On a recent episode of Fifth Gear, Tiff Needell introduced a piece on the new Ferrari FF by implying that it was every petrolheads dream to drive a Ferrari. Well I’m sorry Mr Tiff, I know I’m a little weird but it isn’t and never has been my dream to drive a Ferrari. Sorry.
In fact, I’m going to say something rather controversial now. I’m not that fussed about supercars. There, I said it. I know I’m probably going to have to turn in my petrolhead badge now and be told to empty the contents of my desk into a box, but hey, sometimes it’s good to get things out into the open.
But isn’t a petrolhead confessing something like this is tantamount to sacrilege? Surely it is the automotive equivalent of saying that Ringo Starr was the most talented member of the Beatles? Or walking into an Apple conference proclaiming your love of Bill Gates? Well maybe, but the thing is, you’re never likely to see a supercar on PetrolBlog. OK, so I may have let a Pagani Zonda in once, but I’m not sure anyone noticed. No, PetrolBlog is much more focused on the mundane, the everyday and the accessible. Sorry, that’s just how it is.
I’ll never forget the time I arrived home after picking up my Vauxhall VX220. Upon seeing me pull on to the drive, my then next door neighbour came bounding out of the house asking questions about my ‘new Ferrari’. When I tried to explain that it was merely a Vauxhall built by Lotus, he looked at me in one of those looks that suggested I was a Hobnob short of a full pack. This misconception continued throughout ownership and I’d often be told that I had a ‘nice Ferrari’. The most comical occurrence was in an Italian petrol station just across the Austrian border. The attendant, wearing full Ferrari regalia, insisted that I told him all about my ‘test Ferrari’ and that the strange griffin on the front of the car was merely a disguise. Now for some, having folk believe you are driving a Ferrari might be fun. Besides, there are some truly hideous kits available on eBay. But for me, it was awful. I bought a Vauxhall and was proud it was a Vauxhall. Yes, I was one of the strange people who actually chose it over a Lotus.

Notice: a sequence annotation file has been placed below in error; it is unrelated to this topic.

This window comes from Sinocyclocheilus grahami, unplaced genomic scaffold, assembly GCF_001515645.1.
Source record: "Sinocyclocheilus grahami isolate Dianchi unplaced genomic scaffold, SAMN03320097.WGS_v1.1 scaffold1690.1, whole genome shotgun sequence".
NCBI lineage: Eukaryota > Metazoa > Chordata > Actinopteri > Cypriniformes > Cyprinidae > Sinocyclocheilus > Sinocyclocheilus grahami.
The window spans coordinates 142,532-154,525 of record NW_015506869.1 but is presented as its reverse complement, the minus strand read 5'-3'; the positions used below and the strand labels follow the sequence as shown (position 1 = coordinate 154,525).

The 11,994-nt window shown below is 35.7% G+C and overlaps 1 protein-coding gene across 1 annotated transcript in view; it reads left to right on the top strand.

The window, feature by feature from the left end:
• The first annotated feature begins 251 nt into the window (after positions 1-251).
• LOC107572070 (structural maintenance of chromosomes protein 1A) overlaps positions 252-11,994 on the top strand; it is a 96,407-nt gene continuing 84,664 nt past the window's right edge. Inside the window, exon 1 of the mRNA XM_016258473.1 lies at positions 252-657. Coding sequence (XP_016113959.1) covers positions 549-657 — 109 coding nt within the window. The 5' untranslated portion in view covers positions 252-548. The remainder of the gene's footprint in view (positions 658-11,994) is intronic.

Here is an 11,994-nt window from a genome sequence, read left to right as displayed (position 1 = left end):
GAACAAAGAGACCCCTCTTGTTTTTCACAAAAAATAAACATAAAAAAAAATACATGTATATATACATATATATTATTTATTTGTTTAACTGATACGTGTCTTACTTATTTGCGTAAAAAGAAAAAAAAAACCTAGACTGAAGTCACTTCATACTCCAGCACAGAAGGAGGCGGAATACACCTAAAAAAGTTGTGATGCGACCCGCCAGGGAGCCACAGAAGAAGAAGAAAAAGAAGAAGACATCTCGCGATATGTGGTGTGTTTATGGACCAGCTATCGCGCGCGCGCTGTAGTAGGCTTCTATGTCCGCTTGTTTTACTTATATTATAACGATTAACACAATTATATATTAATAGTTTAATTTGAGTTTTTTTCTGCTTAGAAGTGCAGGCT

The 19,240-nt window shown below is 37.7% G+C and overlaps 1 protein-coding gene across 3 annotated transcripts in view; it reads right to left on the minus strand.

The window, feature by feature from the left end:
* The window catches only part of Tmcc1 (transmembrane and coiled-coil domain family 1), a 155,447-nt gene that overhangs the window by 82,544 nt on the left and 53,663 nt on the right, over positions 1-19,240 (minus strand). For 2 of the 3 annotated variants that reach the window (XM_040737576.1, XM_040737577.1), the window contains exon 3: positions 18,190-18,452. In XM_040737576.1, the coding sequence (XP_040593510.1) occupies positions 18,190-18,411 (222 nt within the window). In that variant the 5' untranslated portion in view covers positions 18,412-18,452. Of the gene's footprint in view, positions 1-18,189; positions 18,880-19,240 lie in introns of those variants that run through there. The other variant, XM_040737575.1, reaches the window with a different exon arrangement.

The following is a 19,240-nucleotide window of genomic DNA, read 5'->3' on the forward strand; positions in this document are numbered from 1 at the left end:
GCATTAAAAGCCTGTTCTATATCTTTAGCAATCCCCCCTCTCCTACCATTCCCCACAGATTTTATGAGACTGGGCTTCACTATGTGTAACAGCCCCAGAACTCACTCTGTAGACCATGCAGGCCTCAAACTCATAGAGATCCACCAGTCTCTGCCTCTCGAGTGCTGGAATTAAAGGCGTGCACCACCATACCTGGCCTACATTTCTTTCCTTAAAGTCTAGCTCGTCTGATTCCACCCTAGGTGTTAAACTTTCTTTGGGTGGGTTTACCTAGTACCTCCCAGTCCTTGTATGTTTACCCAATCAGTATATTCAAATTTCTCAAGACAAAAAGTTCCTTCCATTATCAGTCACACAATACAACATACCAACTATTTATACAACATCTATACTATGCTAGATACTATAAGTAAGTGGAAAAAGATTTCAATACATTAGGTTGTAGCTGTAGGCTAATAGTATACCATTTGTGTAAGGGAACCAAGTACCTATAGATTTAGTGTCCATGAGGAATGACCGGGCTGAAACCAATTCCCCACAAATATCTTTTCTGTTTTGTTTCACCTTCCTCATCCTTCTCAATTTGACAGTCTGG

On a similar theme, I’ve literally been inundated with two questions asking what car I’d buy if I won a million on the lottery. Clearly I should tow the line and respond with a rather predictable Ferrari or Lamborghini, but instead I single out a Lancia Delta Integrale Evo II. This causes some bemusement and the look on the question setter’s face suggests that they may have misheard me and thought I told them that I enjoy picnicking with my pet penguins and like to eat lemon grass from the back of a baboon. But no, I really did mean to say that the first car I’d seek out would be a five-door Italian hatchback from the mid-nineties that can be bought for about £25k. For sure, I’d be spending the remaining £999,975 on repair bills and a probable divorce settlement, but a lottery win wouldn’t change my choice of dream car.
Which brings me nicely on to dream garages.